The ACCC has recently finalised its Guidelines on the new prohibition of anti-competitive concerted practices. Given the heavy penalties of up to10% of annual turnover or $10m per contravention that can be imposed for engaging in anti-competitive concerted practices, the final Guidelines are a useful reminder that Australian businesses need to educate their employees about the risks of sharing information or otherwise co-operating with competitors.
Examples of risky concerted behaviour include:
- sharing with your competitors pricing and competitively sensitive information and data (eg. sales revenues; changes in product design or availability, location of customers, quantities sold, future restrictions in output), including via third parties;
- signalling to your competitors the timing or size of future price increases or reductions in discounts;
- discussing with competitors your business concerns or challenges to industry profitability (eg that margins are low or discounts need to be "reined in"); and
- sharing details of proposed tender responses with a competitor prior to the tender completing.
Following the Harper Reforms in November 2017, the Competition and Consumer Act 2010 (Cth) (CCA) now prohibits a corporation from engaging in a concerted practice with one or more persons if it has the purpose, effect or likely effect of substantially hindering or lessening competition in an Australian market.
What may constitute a “concerted practice” is left at large and is not defined in the CCA, making it difficult to know how this provision will be interpreted and applied.
Key takeaways from the ACCC's final Guidelines on concerted practices
While the ACCC's final Guidelines do not attempt to list out all the circumstances in which a concerted practice may be found, the Guidelines set out a few examples and pose a number of issues which are likely to be relevant in identifying a concerted practice.
The risky circumstances identified by the ACCC include:
- Co-operative versus independent behaviour: A concerted practice may involve "any form of co-operation" with competitors including privately sharing information, but according to the ACCC final Guidelines, this doesn’t necessarily require the parties to act in the same way, nor is it always necessary for a recipient of information from a rival to alter their behaviour in response in order for it to amount to a concerted practice.
- "One-off" conduct can be unlawful: The ACCC considers that a single information exchange may in some circumstances be sufficient to constitute a concerted practice. The ACCC's final Guidelines state that "a concerted practice may arise from a single instance of information being provided by one person".
We note that this is controversial, particularly given the Oxford and Macquarie dictionary definitions of "practice" each include requirements of "a customary or habitual" way of doing something, "a habit or custom", or "repeated performance".
- Parallel conduct of itself is not unlawful: The ACCC's final Guidelines explain that concerted practices "should be distinguished from parallel behaviour arising simply as a result of a person's independent response to market conditions" and is "not by itself evidence that those competitors are engaged in a concerted practice".
Publishing prices to customers is not usually considered risky unless new prices are signalled well before they apply and are distributed to competitors as well as bona fide customers;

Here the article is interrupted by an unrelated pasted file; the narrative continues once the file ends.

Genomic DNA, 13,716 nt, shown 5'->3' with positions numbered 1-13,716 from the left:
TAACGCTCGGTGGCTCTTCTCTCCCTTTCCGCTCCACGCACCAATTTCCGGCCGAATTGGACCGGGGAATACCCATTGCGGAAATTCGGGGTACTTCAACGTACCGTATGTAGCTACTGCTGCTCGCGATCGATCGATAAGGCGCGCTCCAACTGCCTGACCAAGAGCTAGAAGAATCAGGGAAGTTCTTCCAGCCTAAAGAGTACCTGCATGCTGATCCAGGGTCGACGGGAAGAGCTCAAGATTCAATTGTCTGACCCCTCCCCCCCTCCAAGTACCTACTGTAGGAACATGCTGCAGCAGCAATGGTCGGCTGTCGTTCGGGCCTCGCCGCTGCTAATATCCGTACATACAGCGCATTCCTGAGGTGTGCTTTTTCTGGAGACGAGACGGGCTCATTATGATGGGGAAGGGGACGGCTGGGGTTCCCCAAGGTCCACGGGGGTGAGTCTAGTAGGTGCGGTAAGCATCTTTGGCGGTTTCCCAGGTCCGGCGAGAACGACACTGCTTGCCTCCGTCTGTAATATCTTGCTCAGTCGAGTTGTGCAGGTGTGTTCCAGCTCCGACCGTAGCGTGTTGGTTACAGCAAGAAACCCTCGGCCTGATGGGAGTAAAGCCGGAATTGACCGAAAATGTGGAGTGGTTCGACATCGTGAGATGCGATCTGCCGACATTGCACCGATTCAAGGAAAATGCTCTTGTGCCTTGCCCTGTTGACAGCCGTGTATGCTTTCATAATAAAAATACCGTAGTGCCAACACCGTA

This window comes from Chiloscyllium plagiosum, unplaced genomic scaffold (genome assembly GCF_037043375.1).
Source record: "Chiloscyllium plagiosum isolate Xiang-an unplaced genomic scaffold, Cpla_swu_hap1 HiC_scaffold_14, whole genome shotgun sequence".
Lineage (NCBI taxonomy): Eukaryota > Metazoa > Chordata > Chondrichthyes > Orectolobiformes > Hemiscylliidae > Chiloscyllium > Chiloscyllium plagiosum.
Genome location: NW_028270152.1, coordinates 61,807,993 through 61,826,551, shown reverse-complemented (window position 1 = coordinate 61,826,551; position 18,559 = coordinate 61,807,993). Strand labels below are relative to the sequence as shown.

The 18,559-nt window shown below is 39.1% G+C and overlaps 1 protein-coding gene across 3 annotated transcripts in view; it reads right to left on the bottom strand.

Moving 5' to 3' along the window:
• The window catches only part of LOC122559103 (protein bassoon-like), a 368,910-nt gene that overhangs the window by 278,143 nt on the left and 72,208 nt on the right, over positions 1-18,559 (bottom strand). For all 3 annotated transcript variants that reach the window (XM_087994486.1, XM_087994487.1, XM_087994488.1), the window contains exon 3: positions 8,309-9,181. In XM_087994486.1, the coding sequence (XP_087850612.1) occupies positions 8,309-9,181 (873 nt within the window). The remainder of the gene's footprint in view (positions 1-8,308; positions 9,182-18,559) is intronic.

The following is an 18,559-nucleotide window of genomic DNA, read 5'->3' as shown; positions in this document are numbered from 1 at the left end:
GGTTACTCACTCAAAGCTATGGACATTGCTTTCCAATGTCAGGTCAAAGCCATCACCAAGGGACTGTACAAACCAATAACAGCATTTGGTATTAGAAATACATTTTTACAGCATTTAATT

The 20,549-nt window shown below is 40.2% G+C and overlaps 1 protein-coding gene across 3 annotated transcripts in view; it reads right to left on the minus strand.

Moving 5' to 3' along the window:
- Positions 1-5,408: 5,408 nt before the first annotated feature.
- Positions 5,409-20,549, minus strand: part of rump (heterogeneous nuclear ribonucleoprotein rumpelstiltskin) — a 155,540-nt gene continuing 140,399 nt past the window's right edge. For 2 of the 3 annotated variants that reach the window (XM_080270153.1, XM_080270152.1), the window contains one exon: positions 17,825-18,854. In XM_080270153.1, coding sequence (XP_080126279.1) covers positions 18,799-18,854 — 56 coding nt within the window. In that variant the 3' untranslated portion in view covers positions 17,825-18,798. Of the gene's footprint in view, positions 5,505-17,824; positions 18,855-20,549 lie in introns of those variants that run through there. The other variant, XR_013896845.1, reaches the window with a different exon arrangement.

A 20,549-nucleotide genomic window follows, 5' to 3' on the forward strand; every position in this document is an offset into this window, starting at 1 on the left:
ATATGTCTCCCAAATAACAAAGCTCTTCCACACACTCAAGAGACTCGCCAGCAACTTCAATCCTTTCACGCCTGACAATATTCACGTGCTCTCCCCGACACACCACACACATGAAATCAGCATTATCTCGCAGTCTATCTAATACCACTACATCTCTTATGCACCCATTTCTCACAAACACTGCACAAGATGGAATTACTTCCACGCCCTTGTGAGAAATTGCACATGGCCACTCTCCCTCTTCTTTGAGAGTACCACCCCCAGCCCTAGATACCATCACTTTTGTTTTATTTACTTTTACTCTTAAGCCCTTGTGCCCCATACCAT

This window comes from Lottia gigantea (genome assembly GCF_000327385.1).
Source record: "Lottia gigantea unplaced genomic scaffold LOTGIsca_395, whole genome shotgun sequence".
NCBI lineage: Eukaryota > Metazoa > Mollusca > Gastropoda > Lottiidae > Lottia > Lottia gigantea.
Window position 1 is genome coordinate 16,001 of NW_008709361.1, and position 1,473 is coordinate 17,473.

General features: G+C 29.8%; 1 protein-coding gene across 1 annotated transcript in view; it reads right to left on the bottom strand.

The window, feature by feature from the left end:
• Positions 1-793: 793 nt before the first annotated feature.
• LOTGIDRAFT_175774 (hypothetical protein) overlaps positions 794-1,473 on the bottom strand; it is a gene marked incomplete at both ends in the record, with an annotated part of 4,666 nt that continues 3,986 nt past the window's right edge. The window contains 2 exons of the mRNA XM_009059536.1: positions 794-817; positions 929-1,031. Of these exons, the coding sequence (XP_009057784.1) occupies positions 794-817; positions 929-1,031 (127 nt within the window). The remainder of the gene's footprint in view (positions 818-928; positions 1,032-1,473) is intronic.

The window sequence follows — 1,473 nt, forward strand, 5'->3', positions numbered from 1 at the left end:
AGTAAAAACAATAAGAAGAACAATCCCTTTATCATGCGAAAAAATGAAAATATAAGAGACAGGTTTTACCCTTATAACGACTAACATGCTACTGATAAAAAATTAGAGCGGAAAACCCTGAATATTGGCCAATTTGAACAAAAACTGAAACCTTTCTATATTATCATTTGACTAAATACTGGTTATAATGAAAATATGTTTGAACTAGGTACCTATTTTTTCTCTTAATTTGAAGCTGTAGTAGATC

- Using the information provided by a rival increases the risks: According to the Guidelines, the ACCC is more likely to conclude a concerted practice has the purpose of harming competition where competitively sensitive information is exchanged between competitors where the recipient acts (intends to act, or is expected to act) on the information.
- Conduct must satisfy the "substantially lessening of competition" test: A concerted practice will only contravene the CCA if it has the purpose, or has or is likely to have the effect, of substantially lessening or hindering competition in a relevant Australian market. This requires an assessment of the likely impact of the shared communications on the market, compared to the likely state of the market had the information not been shared.
How can you manage your risk of contravening the prohibition on concerted practices?
In accordance with the recommendations set out in the ACCC final Guidelines, the following risk management initiatives may be taken:
- compliance programs need to be updated and reinforced;
- employees should not attend industry gatherings or industry association discussions without some understanding of the legal risks and how to manage them;
- social contact with competitors can also be risky; and
- industry associations which have arrangements to collect and share data (eg sales or product information) among members should have their arrangements reviewed to ensure they are compliant.
If you or your business unexpectedly receives unsolicited, commercially sensitive information from a competitor, you should:
- take immediate steps to make it clear that you do not wish to receive or act upon the information;
- act in a which gives effect to this intention (i.e. reply immediately, and do not use or act upon the information in any way); and
- where appropriate, you may wish to consider whether to notify the ACCC of the conduct.
It remains to be seen how useful the ACCC's final Guidelines will prove to be given the Australian courts will reach their own interpretation on the new law, and are of course not bound to follow the ACCC's final Guidelines.
Nevertheless, the final Guidelines do provide an insight on how the ACCC is likely to approach concerted practices during an investigation.
Please contact us if you would like our help to ensure your business is compliant.